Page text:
A. H. Gifford, a construction engineer for the petitioner who had worked for it for 32 years, said that in all the time he had worked for petitioner there had never been a man go off the dam, and that he had never heard of anyone going off even before he started work. He testified that the State Compensation Insurance Fund had for many years sent their safety engineers over the entire system of the petitioner, including the diversion dam, and though they had at times recommended safety appliances on other parts of the system, which recommendations had been followed, they had at no time recommended that anything be done to secure greater safety in the manner of installing and removing the flash boards. He stated that no life line or life jackets were furnished to the men for the work on the dam, and that no one was stationed downstream in a boat, but he added that Baggett had said: ‘I don't want anything on. When I get out of this I don't want no obstructions. When I get in the water I want to swim.’
Respondent Commission found that Baggett's death was proximately caused by the serious and wilful misconduct of the employer ‘in that said employer wilfully and knowingly failed and neglected to provide a safe place of employment, and failed and neglected to use safety devices and safeguards to render said place of employment safe, and failed and neglected to use safety devices and safeguards to render the employment and said place of employment safe.’
It is well established that ‘the question of whether an injury has occurred by the serious and wilful misconduct of an employer is essentially one of fact, so that the Commission's determination will not be disturbed on review if it has any evidentiary support’. Chick v. Industrial Accident Commission, 107 Cal.App.2d 292, 237 P.2d 8, 11; Bethlehem Steel Co. v. Industrial Accident Commission, 23 Cal.2d 659, 665, 145 P.2d 583; Parkhurst v. Industrial Accident Commission, 20 Cal.2d 826, 831, 129 P.2d 113.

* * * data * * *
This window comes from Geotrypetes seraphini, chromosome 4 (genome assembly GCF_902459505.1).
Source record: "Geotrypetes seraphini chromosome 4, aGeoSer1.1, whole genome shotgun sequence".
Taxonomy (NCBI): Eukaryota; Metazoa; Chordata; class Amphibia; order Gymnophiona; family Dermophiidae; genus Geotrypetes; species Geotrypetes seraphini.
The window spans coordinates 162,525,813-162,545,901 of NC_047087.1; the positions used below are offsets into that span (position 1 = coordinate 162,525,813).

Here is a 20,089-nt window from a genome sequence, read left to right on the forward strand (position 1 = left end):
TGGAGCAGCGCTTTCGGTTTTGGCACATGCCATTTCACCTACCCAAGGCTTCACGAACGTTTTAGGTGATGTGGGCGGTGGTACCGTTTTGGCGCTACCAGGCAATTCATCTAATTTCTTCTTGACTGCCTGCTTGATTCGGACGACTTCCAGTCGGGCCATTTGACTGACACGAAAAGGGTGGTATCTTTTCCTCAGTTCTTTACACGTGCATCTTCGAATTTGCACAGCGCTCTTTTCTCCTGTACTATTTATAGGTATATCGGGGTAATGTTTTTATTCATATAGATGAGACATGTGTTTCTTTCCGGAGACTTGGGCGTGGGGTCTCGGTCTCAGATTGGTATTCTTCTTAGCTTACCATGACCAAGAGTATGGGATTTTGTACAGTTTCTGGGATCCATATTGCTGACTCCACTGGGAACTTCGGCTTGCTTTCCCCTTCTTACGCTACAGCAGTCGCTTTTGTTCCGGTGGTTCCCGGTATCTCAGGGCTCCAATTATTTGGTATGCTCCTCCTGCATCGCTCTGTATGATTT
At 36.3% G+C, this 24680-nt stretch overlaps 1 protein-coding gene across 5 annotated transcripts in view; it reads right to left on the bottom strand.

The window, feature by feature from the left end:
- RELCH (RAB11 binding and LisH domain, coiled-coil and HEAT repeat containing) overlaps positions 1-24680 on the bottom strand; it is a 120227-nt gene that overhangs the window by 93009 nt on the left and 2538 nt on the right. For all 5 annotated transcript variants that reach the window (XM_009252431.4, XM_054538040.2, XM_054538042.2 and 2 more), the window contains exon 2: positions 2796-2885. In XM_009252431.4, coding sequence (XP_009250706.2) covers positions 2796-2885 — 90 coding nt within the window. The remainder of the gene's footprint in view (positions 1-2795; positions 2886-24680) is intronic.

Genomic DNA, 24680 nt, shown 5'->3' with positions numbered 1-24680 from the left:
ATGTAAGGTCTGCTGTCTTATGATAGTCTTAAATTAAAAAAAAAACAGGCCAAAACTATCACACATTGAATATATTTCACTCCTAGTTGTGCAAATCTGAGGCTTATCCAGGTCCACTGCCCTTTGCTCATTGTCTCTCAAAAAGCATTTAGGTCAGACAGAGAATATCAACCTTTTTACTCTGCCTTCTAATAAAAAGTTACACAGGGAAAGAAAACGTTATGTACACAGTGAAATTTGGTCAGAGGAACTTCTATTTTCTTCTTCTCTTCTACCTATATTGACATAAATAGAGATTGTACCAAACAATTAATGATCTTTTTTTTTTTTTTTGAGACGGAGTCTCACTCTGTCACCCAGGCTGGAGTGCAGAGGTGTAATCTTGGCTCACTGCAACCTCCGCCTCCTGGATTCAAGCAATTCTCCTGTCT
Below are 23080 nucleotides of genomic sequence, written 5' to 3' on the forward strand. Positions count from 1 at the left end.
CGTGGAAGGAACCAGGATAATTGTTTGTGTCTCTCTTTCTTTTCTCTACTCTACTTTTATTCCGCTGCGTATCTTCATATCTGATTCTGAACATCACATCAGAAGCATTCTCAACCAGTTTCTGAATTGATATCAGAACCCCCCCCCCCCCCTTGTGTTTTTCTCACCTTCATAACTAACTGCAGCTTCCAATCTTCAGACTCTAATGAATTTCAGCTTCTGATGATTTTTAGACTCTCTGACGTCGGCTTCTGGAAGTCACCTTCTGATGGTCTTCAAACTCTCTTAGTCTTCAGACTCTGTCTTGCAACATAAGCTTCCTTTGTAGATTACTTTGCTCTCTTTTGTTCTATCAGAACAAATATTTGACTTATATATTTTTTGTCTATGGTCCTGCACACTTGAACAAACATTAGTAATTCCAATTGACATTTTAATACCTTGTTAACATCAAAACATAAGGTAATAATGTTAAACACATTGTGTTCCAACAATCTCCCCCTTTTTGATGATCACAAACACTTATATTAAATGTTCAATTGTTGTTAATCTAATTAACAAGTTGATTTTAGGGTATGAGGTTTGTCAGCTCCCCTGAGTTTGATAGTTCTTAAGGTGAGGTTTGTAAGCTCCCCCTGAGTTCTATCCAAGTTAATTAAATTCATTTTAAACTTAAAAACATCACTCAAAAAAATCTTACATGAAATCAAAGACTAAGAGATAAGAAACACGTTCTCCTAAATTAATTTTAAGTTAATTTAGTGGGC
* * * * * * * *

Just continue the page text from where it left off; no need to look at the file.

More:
Preliminarily, we may say the respondent contends that since the panel of the Commission made a trip to the scene of the injury and viewed the conditions existing there, what they saw constituted independent evidence ‘which must be presumed to support the finding of serious and wilful misconduct.’ Citing In re Estate of Sullivan, 86 Cal.App.2d 890, 895, 195 P.2d 894, and Camicia v. Camicia, 65 Cal.App.2d 487, 150 P.2d 814. We can attach no importance to this visit of the panel since it appears that it was made on September 28, 1951, approximately eleven months after the date of the death of Baggett, and there is no showing whatever that the conditions prevailing at the dam site, so far as the head of water be concerned, were in anywise similar to those prevailing at the time of the accident. As far as the dam, the physical measurements thereof, and the method of installing and taking out flash boards are concerned, there is no dispute in the record, and nothing could be seen in addition to what is by the record disclosed, save only the passage of water over the dam, as it would be affected by varying head; and there is neither affirmative showing nor argumentative claim that the panel in respect of head saw the situation that existed at the time of the accident. Under such circumstances the rules stated in the cited authorities have no application, and this matter must be determined by the record alone.
It was said in Vega Aircraft v. Industrial Accident Commission, 27 Cal.2d 529, 533–534, 165 P.2d 665, 667: ‘Serious and wilful misconduct is conduct which the employer knew, or should have known, was likely to result in serious injury or which evinced reckless disregard for the safety of the employee.’ The misconduct on the part of the employee must be serious and wilful. (Labor Code, sec. 4553.) “Serious misconduct' of an employer must therefore be taken to mean conduct which the employer either knew, or ought to have known, if he had turned his mind to the matter, to be conduct likely to jeopardize the safety of his employes.' E. Clemens Horst Co. v. Industrial Accident Commission, 184 Cal. 180, 188, 193 P. 105, 108, 16 A.L.R. 611. As to the knowledge which is thus required, it is not necessary for the evidence to show positively that the person was notified of the unsafe condition of his premises, but it is sufficient if it appears that the circumstances surrounding the act of commission or omission are such as evince a reckless disregard for the safety of others and a willingness to inflict the injury complained of. Henry J. Kaiser Co. v. Industrial Accident Commission, 81 Cal.App.2d 818, 826–827, 185 P.2d 353; E. Clemens Horst Co. v. Industrial Accident Commission, supra, 184 Cal. at page 189, 193 P. 105.